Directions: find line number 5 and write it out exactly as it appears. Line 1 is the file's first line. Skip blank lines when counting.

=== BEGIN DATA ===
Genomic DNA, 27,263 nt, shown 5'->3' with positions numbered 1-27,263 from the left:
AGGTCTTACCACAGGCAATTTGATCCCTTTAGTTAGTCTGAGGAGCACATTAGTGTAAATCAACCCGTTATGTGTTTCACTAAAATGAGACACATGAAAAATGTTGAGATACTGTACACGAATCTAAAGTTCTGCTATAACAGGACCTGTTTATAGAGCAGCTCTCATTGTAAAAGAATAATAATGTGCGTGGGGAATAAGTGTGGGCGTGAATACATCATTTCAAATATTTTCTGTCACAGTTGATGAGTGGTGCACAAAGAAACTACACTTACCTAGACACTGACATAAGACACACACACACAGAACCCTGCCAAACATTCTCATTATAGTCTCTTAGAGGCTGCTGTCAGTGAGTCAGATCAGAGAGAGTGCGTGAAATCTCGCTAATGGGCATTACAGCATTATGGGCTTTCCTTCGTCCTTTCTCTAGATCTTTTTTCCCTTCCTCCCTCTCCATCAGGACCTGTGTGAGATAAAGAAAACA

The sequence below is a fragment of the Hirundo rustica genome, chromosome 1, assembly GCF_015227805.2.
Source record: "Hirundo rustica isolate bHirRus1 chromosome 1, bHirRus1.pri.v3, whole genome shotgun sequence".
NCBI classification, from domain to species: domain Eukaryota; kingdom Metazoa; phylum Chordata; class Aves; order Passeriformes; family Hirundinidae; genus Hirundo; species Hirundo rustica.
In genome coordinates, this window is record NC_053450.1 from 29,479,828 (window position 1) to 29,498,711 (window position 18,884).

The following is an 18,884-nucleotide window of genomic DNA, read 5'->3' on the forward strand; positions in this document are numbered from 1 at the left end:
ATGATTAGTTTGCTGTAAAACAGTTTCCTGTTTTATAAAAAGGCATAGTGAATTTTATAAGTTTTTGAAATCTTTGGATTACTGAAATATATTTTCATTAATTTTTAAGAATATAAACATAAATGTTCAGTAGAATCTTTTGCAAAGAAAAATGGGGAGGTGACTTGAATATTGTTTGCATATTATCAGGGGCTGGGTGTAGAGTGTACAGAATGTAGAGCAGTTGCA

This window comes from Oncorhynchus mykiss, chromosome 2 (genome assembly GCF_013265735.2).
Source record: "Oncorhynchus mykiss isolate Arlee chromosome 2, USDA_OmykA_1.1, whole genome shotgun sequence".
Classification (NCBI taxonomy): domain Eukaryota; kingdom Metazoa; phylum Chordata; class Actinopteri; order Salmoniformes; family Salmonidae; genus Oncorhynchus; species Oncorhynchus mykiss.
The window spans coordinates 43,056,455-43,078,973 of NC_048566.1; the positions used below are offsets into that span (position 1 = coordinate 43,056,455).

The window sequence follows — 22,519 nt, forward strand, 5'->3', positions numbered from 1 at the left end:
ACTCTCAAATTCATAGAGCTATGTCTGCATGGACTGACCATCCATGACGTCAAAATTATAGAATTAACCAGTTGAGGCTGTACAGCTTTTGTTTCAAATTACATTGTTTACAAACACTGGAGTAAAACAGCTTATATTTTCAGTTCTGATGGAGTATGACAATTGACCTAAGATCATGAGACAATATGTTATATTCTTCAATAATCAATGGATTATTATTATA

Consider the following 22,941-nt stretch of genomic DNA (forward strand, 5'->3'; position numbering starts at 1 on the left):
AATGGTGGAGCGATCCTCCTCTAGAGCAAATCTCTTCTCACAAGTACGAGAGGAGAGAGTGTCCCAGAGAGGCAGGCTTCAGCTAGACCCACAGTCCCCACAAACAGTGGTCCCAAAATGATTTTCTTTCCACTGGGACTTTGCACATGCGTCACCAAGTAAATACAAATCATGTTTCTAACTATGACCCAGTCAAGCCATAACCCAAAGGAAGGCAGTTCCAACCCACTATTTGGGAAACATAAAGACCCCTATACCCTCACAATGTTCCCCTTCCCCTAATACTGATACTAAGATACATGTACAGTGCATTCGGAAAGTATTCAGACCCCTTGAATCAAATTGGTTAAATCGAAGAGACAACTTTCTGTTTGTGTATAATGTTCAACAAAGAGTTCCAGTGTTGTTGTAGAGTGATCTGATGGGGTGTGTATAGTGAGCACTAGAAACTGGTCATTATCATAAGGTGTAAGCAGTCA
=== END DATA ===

NCBI classification, from domain to species: domain Eukaryota; kingdom Metazoa; phylum Chordata; class Aves; order Passeriformes; family Hirundinidae; genus Hirundo; species Hirundo rustica.